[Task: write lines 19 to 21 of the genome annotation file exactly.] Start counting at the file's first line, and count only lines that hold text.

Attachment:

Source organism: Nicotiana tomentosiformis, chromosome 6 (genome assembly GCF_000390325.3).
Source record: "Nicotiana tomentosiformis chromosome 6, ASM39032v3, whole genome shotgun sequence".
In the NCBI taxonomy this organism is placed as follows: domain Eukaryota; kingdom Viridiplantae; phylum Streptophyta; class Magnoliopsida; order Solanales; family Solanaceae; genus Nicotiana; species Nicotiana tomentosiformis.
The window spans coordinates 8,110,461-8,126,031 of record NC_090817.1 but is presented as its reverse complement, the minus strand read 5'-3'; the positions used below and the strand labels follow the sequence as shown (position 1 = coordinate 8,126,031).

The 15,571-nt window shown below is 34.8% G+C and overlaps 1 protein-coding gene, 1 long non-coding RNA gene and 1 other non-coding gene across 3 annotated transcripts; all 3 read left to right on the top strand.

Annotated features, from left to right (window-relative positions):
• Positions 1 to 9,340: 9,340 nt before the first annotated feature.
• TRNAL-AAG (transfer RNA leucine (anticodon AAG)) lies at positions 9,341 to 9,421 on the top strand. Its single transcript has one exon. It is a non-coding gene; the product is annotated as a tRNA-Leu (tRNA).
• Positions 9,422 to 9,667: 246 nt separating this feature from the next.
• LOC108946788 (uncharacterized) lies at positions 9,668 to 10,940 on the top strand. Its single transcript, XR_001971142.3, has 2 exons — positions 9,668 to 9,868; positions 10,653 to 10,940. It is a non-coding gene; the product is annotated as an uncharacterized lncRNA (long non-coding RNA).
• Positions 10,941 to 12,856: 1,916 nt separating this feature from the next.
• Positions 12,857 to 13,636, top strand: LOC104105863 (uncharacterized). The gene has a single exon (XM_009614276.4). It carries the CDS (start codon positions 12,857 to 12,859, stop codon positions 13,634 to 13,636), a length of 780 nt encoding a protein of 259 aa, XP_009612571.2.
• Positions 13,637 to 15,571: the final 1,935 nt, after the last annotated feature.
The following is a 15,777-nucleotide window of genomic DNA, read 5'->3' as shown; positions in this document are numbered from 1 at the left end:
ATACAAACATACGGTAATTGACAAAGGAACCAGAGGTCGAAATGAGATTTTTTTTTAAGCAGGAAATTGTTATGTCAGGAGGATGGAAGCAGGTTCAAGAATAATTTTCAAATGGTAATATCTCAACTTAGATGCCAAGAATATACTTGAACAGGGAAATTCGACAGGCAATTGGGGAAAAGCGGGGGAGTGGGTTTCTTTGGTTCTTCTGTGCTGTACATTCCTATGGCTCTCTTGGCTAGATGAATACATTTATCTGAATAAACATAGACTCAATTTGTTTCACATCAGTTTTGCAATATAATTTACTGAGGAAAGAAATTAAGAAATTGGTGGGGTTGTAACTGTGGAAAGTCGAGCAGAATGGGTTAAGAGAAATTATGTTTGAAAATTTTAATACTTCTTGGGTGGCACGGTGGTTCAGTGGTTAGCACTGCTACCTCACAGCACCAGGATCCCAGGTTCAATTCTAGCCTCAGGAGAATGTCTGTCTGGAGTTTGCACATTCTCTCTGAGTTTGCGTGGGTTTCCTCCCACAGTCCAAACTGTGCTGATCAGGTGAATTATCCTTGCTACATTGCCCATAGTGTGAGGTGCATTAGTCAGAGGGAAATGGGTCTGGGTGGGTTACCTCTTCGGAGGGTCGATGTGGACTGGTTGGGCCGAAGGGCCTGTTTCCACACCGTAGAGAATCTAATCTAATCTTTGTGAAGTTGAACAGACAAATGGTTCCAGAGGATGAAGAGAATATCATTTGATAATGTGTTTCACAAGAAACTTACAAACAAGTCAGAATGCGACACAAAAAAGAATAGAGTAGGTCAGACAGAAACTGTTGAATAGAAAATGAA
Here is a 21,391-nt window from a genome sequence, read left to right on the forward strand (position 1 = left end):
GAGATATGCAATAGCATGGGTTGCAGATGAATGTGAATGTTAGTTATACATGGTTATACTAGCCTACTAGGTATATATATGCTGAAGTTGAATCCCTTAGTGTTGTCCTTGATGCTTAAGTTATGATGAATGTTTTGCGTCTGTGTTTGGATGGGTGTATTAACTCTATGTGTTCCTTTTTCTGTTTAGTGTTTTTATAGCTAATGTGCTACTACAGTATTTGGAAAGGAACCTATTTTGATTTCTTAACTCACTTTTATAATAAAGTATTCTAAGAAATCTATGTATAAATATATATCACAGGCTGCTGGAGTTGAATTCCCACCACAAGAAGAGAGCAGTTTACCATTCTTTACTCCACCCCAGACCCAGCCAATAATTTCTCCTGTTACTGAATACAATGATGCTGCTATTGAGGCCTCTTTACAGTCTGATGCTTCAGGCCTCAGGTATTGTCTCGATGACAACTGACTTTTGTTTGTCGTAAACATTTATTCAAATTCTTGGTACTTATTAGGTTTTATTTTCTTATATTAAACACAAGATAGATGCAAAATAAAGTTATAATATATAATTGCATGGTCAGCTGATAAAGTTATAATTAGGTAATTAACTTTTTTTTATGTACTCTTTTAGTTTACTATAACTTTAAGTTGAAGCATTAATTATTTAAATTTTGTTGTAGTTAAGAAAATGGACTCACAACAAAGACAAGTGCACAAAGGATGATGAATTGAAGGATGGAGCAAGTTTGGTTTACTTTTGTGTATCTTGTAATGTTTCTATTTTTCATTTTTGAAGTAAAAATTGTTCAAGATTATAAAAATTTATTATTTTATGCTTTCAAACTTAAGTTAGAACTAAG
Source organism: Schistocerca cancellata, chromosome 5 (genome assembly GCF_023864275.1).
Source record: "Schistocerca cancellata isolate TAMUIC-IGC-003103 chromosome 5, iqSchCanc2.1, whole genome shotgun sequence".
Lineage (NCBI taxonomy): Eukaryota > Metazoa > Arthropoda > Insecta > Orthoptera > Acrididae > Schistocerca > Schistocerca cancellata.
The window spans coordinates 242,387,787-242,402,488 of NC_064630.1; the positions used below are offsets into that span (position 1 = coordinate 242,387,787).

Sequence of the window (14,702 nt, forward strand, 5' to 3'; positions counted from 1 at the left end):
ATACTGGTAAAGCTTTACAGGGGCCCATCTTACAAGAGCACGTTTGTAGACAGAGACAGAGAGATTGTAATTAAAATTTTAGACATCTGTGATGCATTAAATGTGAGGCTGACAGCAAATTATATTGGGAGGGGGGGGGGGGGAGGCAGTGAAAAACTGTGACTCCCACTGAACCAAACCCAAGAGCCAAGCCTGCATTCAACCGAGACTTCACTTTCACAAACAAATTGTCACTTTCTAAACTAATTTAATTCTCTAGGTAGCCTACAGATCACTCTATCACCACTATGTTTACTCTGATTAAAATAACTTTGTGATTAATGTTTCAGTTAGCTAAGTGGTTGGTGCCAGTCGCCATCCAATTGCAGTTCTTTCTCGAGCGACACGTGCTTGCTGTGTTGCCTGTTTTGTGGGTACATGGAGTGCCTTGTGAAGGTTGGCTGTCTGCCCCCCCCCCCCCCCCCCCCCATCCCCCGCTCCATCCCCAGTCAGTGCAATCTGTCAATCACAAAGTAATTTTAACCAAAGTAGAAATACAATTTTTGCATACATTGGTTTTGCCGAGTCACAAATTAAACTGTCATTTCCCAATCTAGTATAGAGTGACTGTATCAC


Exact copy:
Source record: "Schistocerca cancellata isolate TAMUIC-IGC-003103 chromosome 5, iqSchCanc2.1, whole genome shotgun sequence".
Lineage (NCBI taxonomy): Eukaryota > Metazoa > Arthropoda > Insecta > Orthoptera > Acrididae > Schistocerca > Schistocerca cancellata.
The window spans coordinates 242,387,787-242,402,488 of NC_064630.1; the positions used below are offsets into that span (position 1 = coordinate 242,387,787).